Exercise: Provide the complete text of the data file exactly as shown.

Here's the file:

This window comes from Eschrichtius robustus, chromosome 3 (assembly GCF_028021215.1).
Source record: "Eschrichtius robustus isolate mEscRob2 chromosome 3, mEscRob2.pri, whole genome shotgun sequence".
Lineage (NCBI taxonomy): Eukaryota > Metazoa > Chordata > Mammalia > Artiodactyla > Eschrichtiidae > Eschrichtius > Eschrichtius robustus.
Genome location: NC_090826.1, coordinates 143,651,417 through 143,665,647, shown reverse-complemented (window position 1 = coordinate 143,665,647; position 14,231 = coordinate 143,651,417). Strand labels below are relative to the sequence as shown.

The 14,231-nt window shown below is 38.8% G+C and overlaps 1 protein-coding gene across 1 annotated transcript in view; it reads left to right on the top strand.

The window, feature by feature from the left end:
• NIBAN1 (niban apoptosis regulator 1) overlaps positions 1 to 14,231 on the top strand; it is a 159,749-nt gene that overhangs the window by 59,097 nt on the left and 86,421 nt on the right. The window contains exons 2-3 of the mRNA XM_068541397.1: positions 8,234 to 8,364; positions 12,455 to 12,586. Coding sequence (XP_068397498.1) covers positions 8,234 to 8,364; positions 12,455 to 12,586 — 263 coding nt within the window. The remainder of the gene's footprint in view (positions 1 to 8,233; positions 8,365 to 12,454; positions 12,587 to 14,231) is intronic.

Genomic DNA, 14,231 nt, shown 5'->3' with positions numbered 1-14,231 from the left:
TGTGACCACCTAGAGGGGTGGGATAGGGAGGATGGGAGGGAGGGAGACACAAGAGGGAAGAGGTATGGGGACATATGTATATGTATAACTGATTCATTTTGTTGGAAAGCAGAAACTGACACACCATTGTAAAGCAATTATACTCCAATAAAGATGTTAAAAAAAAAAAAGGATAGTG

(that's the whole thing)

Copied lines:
This window comes from Eschrichtius robustus, chromosome 3 (assembly GCF_028021215.1).
Source record: "Eschrichtius robustus isolate mEscRob2 chromosome 3, mEscRob2.pri, whole genome shotgun sequence".
Lineage (NCBI taxonomy): Eukaryota > Metazoa > Chordata > Mammalia > Artiodactyla > Eschrichtiidae > Eschrichtius > Eschrichtius robustus.
Genome location: NC_090826.1, coordinates 143,651,417 through 143,665,647, shown reverse-complemented (window position 1 = coordinate 143,665,647; position 14,231 = coordinate 143,651,417). Strand labels below are relative to the sequence as shown.

The 14,231-nt window shown below is 38.8% G+C and overlaps 1 protein-coding gene across 1 annotated transcript in view; it reads left to right on the top strand.

The window, feature by feature from the left end:
• NIBAN1 (niban apoptosis regulator 1) overlaps positions 1 to 14,231 on the top strand; it is a 159,749-nt gene that overhangs the window by 59,097 nt on the left and 86,421 nt on the right. The window contains exons 2-3 of the mRNA XM_068541397.1: positions 8,234 to 8,364; positions 12,455 to 12,586. Coding sequence (XP_068397498.1) covers positions 8,234 to 8,364; positions 12,455 to 12,586 — 263 coding nt within the window. The remainder of the gene's footprint in view (positions 1 to 8,233; positions 8,365 to 12,454; positions 12,587 to 14,231) is intronic.

Genomic DNA, 14,231 nt, shown 5'->3' with positions numbered 1-14,231 from the left:
TGTGACCACCTAGAGGGGTGGGATAGGGAGGATGGGAGGGAGGGAGACACAAGAGGGAAGAGGTATGGGGACATATGTATATGTATAACTGATTCATTTTGTTGGAAAGCAGAAACTGACACACCATTGTAAAGCAATTATACTCCAATAAAGATGTTAAAAAAAAAAAAGGATAGTG